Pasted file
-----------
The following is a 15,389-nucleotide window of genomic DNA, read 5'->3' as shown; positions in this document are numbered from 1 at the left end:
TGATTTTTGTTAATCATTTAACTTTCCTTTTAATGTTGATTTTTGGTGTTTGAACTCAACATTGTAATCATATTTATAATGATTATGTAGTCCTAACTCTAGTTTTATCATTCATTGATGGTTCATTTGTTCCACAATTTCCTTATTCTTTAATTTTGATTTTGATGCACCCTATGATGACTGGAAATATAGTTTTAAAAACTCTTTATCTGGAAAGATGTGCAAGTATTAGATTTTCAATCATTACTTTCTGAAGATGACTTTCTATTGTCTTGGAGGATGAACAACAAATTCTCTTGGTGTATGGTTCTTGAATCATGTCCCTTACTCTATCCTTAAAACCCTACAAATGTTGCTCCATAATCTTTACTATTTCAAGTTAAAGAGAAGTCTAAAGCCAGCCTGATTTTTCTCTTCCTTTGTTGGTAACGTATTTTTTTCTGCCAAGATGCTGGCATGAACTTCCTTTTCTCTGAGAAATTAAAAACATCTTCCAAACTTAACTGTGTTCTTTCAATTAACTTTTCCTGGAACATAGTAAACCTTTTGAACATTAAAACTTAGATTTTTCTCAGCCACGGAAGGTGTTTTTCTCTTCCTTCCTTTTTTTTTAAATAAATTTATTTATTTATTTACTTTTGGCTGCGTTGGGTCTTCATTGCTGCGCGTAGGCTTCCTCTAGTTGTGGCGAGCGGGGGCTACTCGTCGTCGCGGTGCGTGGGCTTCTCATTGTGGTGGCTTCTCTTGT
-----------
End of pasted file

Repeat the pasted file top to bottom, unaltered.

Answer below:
The following is a 15,389-nucleotide window of genomic DNA, read 5'->3' as shown; positions in this document are numbered from 1 at the left end:
TGATTTTTGTTAATCATTTAACTTTCCTTTTAATGTTGATTTTTGGTGTTTGAACTCAACATTGTAATCATATTTATAATGATTATGTAGTCCTAACTCTAGTTTTATCATTCATTGATGGTTCATTTGTTCCACAATTTCCTTATTCTTTAATTTTGATTTTGATGCACCCTATGATGACTGGAAATATAGTTTTAAAAACTCTTTATCTGGAAAGATGTGCAAGTATTAGATTTTCAATCATTACTTTCTGAAGATGACTTTCTATTGTCTTGGAGGATGAACAACAAATTCTCTTGGTGTATGGTTCTTGAATCATGTCCCTTACTCTATCCTTAAAACCCTACAAATGTTGCTCCATAATCTTTACTATTTCAAGTTAAAGAGAAGTCTAAAGCCAGCCTGATTTTTCTCTTCCTTTGTTGGTAACGTATTTTTTTCTGCCAAGATGCTGGCATGAACTTCCTTTTCTCTGAGAAATTAAAAACATCTTCCAAACTTAACTGTGTTCTTTCAATTAACTTTTCCTGGAACATAGTAAACCTTTTGAACATTAAAACTTAGATTTTTCTCAGCCACGGAAGGTGTTTTTCTCTTCCTTCCTTTTTTTTTAAATAAATTTATTTATTTATTTACTTTTGGCTGCGTTGGGTCTTCATTGCTGCGCGTAGGCTTCCTCTAGTTGTGGCGAGCGGGGGCTACTCGTCGTCGCGGTGCGTGGGCTTCTCATTGTGGTGGCTTCTCTTGT